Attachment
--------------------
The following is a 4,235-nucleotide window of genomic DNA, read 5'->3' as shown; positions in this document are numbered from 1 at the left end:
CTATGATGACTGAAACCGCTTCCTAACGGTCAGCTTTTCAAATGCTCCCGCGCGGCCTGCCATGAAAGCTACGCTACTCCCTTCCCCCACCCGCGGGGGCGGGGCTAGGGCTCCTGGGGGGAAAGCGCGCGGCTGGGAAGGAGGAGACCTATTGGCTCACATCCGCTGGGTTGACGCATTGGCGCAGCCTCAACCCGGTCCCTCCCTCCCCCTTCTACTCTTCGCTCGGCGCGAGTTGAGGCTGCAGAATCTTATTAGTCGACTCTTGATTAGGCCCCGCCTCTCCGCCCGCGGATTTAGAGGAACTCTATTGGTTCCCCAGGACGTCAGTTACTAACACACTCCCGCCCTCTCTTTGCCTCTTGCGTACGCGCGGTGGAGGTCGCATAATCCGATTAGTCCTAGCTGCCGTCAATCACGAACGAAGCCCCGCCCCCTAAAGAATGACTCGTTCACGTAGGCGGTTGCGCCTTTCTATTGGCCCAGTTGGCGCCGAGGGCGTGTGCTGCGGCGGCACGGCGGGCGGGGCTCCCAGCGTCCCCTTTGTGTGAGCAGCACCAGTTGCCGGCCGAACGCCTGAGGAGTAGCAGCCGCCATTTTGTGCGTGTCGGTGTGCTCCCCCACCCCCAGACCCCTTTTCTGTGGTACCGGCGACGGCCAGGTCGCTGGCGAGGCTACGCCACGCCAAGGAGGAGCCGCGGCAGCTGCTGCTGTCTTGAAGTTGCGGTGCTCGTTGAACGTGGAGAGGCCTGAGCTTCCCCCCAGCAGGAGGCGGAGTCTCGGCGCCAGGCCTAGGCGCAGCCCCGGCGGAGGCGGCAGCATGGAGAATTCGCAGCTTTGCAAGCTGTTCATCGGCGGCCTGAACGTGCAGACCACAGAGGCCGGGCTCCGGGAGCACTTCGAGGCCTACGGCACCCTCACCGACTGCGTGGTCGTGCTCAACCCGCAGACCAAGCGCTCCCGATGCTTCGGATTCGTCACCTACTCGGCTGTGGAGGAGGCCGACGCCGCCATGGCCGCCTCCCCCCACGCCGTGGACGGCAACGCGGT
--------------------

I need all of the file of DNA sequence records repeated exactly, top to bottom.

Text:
The following is a 4,235-nucleotide window of genomic DNA, read 5'->3' as shown; positions in this document are numbered from 1 at the left end:
CTATGATGACTGAAACCGCTTCCTAACGGTCAGCTTTTCAAATGCTCCCGCGCGGCCTGCCATGAAAGCTACGCTACTCCCTTCCCCCACCCGCGGGGGCGGGGCTAGGGCTCCTGGGGGGAAAGCGCGCGGCTGGGAAGGAGGAGACCTATTGGCTCACATCCGCTGGGTTGACGCATTGGCGCAGCCTCAACCCGGTCCCTCCCTCCCCCTTCTACTCTTCGCTCGGCGCGAGTTGAGGCTGCAGAATCTTATTAGTCGACTCTTGATTAGGCCCCGCCTCTCCGCCCGCGGATTTAGAGGAACTCTATTGGTTCCCCAGGACGTCAGTTACTAACACACTCCCGCCCTCTCTTTGCCTCTTGCGTACGCGCGGTGGAGGTCGCATAATCCGATTAGTCCTAGCTGCCGTCAATCACGAACGAAGCCCCGCCCCCTAAAGAATGACTCGTTCACGTAGGCGGTTGCGCCTTTCTATTGGCCCAGTTGGCGCCGAGGGCGTGTGCTGCGGCGGCACGGCGGGCGGGGCTCCCAGCGTCCCCTTTGTGTGAGCAGCACCAGTTGCCGGCCGAACGCCTGAGGAGTAGCAGCCGCCATTTTGTGCGTGTCGGTGTGCTCCCCCACCCCCAGACCCCTTTTCTGTGGTACCGGCGACGGCCAGGTCGCTGGCGAGGCTACGCCACGCCAAGGAGGAGCCGCGGCAGCTGCTGCTGTCTTGAAGTTGCGGTGCTCGTTGAACGTGGAGAGGCCTGAGCTTCCCCCCAGCAGGAGGCGGAGTCTCGGCGCCAGGCCTAGGCGCAGCCCCGGCGGAGGCGGCAGCATGGAGAATTCGCAGCTTTGCAAGCTGTTCATCGGCGGCCTGAACGTGCAGACCACAGAGGCCGGGCTCCGGGAGCACTTCGAGGCCTACGGCACCCTCACCGACTGCGTGGTCGTGCTCAACCCGCAGACCAAGCGCTCCCGATGCTTCGGATTCGTCACCTACTCGGCTGTGGAGGAGGCCGACGCCGCCATGGCCGCCTCCCCCCACGCCGTGGACGGCAACGCGGT